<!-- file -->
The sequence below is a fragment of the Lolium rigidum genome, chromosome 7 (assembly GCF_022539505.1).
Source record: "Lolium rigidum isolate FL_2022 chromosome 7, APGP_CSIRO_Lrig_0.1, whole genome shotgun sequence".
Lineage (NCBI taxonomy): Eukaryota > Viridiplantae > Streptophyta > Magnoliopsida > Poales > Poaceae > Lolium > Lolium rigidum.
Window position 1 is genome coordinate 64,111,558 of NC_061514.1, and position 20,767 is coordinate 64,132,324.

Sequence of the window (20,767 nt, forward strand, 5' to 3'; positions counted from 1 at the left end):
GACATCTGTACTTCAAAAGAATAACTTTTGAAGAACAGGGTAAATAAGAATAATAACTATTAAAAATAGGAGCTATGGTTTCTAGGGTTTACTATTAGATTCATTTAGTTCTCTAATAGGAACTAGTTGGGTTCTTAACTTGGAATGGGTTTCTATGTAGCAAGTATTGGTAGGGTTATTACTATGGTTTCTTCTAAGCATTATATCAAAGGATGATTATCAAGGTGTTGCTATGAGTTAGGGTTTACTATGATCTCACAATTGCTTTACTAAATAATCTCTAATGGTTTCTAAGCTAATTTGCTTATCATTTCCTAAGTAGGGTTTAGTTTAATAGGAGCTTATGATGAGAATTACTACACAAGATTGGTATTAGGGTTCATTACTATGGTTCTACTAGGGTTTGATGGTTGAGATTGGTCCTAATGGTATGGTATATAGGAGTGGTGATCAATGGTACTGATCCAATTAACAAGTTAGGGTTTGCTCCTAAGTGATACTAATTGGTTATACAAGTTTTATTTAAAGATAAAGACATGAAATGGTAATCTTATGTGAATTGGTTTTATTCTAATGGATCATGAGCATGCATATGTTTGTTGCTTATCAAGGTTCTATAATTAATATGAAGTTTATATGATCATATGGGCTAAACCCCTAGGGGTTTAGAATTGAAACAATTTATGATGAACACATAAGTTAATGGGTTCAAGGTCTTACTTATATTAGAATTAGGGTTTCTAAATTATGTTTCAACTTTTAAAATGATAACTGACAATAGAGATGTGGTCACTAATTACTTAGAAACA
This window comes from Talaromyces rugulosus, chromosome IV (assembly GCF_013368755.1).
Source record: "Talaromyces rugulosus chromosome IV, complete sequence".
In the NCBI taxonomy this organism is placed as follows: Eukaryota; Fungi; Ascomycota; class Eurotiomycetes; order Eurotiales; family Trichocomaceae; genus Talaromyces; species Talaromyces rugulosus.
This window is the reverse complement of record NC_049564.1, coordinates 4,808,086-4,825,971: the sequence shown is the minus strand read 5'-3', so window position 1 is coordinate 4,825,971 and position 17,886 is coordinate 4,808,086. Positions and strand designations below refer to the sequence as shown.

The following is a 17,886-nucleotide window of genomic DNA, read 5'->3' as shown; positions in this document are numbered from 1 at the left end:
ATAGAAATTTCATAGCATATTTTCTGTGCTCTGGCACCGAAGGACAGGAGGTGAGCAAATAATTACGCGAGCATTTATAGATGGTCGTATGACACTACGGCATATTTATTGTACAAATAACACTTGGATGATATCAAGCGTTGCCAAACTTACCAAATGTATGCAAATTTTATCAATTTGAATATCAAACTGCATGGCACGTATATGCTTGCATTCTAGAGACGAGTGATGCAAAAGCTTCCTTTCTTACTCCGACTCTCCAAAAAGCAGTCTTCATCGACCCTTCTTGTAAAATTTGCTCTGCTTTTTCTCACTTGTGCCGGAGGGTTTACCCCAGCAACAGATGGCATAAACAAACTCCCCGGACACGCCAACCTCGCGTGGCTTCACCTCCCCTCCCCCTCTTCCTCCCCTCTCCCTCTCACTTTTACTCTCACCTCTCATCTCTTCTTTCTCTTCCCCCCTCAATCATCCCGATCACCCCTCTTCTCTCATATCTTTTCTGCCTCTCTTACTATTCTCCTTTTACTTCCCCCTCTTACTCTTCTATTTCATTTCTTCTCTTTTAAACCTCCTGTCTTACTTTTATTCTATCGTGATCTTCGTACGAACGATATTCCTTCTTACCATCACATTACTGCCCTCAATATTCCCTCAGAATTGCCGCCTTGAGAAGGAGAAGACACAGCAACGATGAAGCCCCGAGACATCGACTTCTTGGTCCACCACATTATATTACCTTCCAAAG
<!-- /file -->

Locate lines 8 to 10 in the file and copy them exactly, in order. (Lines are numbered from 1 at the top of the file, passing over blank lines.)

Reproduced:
Source record: "Talaromyces rugulosus chromosome IV, complete sequence".
In the NCBI taxonomy this organism is placed as follows: Eukaryota; Fungi; Ascomycota; class Eurotiomycetes; order Eurotiales; family Trichocomaceae; genus Talaromyces; species Talaromyces rugulosus.
This window is the reverse complement of record NC_049564.1, coordinates 4,808,086-4,825,971: the sequence shown is the minus strand read 5'-3', so window position 1 is coordinate 4,825,971 and position 17,886 is coordinate 4,808,086. Positions and strand designations below refer to the sequence as shown.